Airline industry to burn $77 billion cash in H2 of 2020, says IATA - GulfToday

Airline industry to burn $77 billion cash in H2 of 2020, says IATA


Malaysia’s AAX has proposed restructuring debt and reducing its issued share capital to avoid liquidation and pave way for fresh capital. Reuters

Global airlines warned on Tuesday that the coronavirus-stricken industry was on course to burn through another $77 billion in cash in the second half of 2020, calling on governments to renew expiring wage support programmes.

“The issue now is that aid, particularly the wage subsidies, is starting to be withdrawn,” Brian Pearce, chief economist at the International Air Transport Association (IATA), told reporters.

Airlines consumed $51 billion in cash in the second quarter as the pandemic brought global travel to a near-standstill, the industry body said.

The call for increased support came as US airlines begin furloughs of more than 32,000 workers amid fading hopes for a new federal bailout package. Wage support programmes are also tapering off in Europe and elsewhere.

Whereas the withdrawal of subsidies makes sense for sectors in recovery, IATA warned of further airline bankruptcies in the northern hemisphere winter as the collapse in revenue continues to dwarf cost savings. The average carrier now has cash for 8.5 months of operations, Pearce said.

“We’re facing some tough winter months for airlines when cash flows are always seasonally weak,” he said. “We’re looking (at) airlines getting into trouble if not failing without either further government support or (being) able to access capital markets for more cash.”

Airlines are pushing for a global system of pre-flight COVID-19 tests to replace quarantines and travel restrictions they blame for worsening the travel collapse.

Separately, the long-haul arm of Malaysia’s flagship budget airline, AirAsia X Bhd (AAX) , has proposed restructuring its debt and reducing its issued share capital to avoid liquidation and pave way for fresh capital, it said in a late bourse filing on Tuesday.

AAX said in a separate statement it is facing severe liquidity constraints to meet debt and other financial commitments and with no return to normalcy in sight, “an imminent default of contractual commitments will precipitate a potential liquidation of the airline.”

A major debt restructuring and a renegotiation of its financial obligations, as well as revised level of operations, are pre-requisites for any raising of fresh equity and debt which will be required to restart the airline, it said.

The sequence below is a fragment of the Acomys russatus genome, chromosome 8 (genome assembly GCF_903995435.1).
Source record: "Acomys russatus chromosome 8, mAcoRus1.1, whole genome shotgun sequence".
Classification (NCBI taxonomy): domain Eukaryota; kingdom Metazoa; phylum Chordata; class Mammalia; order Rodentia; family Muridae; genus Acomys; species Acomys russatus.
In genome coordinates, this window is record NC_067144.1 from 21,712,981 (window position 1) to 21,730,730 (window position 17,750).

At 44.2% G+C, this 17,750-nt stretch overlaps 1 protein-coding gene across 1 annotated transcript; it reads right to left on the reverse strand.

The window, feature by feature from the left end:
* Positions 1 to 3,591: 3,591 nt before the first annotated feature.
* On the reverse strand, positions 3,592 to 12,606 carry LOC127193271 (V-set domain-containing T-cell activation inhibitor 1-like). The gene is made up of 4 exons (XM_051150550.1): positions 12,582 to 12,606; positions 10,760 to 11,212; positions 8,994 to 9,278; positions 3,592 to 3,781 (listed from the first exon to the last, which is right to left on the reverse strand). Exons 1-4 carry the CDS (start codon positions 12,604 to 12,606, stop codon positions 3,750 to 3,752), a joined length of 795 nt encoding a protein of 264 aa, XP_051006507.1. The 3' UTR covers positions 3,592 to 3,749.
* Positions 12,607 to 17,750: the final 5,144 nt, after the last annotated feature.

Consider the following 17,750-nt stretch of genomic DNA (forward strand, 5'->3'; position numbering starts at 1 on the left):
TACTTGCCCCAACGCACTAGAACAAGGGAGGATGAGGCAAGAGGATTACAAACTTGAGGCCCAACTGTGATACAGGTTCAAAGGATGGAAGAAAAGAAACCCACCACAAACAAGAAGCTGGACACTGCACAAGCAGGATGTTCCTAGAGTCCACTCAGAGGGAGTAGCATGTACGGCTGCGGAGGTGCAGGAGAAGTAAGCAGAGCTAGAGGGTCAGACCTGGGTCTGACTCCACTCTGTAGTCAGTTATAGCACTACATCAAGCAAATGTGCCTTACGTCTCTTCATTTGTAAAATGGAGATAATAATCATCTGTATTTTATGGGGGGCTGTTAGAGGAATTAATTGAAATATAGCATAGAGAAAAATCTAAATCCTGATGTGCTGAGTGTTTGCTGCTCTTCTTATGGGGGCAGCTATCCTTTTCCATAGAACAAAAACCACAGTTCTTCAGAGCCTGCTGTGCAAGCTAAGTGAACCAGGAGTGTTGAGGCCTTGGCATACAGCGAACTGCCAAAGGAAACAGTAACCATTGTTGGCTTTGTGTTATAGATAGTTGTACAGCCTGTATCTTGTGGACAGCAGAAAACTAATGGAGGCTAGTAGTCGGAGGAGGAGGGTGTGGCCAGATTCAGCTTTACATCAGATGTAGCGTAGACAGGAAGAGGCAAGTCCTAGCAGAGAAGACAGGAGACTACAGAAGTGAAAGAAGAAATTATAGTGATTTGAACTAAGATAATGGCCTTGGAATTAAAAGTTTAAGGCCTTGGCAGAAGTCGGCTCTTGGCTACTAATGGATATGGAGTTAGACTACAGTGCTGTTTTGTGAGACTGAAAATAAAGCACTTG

The group is seeking to restructure approximately 63.5 billion ringgit ($15.30 billion) of debt and for any balance to be waived, the affiliate of AirAsia Group Bhd said.

AAX said unaudited records as at June 30 show it had a deficit in shareholders’ equity of 960 million ringgit, and its current liabilities of 3.38 billion ringgit exceeded current assets of 1.39 billion ringgit.

Meanwhile, Philippine Airlines will cut around a third of its workforce by the end of this year as part of an overhaul triggered by crippling coronavirus travel restrictions.

“The collapse in travel demand and persistent travel restrictions on most global and domestic routes have made retrenchment inevitable,” the airline said Monday, announcing the loss of up to 35 per cent of its more than 7,000 employees through voluntary resignations and forced layoffs.

WTO SEES SOFTER TRADE DROP: Global trade, devastated by the coronavirus crisis, will shrink by less than expected this year but the rebound will also be much weaker than previously forecast, the WTO said on Tuesday.

Revising its prior “optimistic scenario” forecast of at least a 12.9-per cent contraction in 2020, the World Trade Organization said it now expected global trade to shrink by just 9.2 per cent this year.

But it will then grow by only 7.2 per cent next year, rather than the previous 21.3 per cent estimate issued in April, the WTO added.

“World trade shows signs of bouncing back from a deep, Covid-19-induced slump, but WTO economists caution that any recovery could be disrupted by the ongoing pandemic effects,” the global trade body said in a statement. It further warned that the pace of trade expansion could slow sharply once pent-up demand is exhausted and business inventories have been replenished.

More negative outcomes were also possible if there is a resurgence of the coronavirus between now and the end of the year, it said.

Global gross domestic product (GDP) will fall by 4.8 per cent in 2020 before rising by 4.9 percent in 2021, the WTO forecast.

“Consensus estimates now put the decline in world market-weighted GDP in 2020 at minus 4.8 percent compared to minus 2.5 percent under the more optimistic scenario outlined in the WTO’s April forecast,” the organisation said.

“GDP growth is expected to pick up to 4.9 per cent in 2021, but this is highly dependent on policy measures and on the severity of the disease.”

WTO deputy director-general Yi Xiaozhun said a resurgence of Covid-19 requiring new lockdowns could reduce global GDP growth by two to three percentage points, and shave up to four percentage points off of merchandise trade growth in 2021.

“The incidence of Covid-19 worldwide has fallen from a peak in the spring, but it remains stubbornly high in many areas,” Yi told reporters at the WTO’s headquarters in Geneva.


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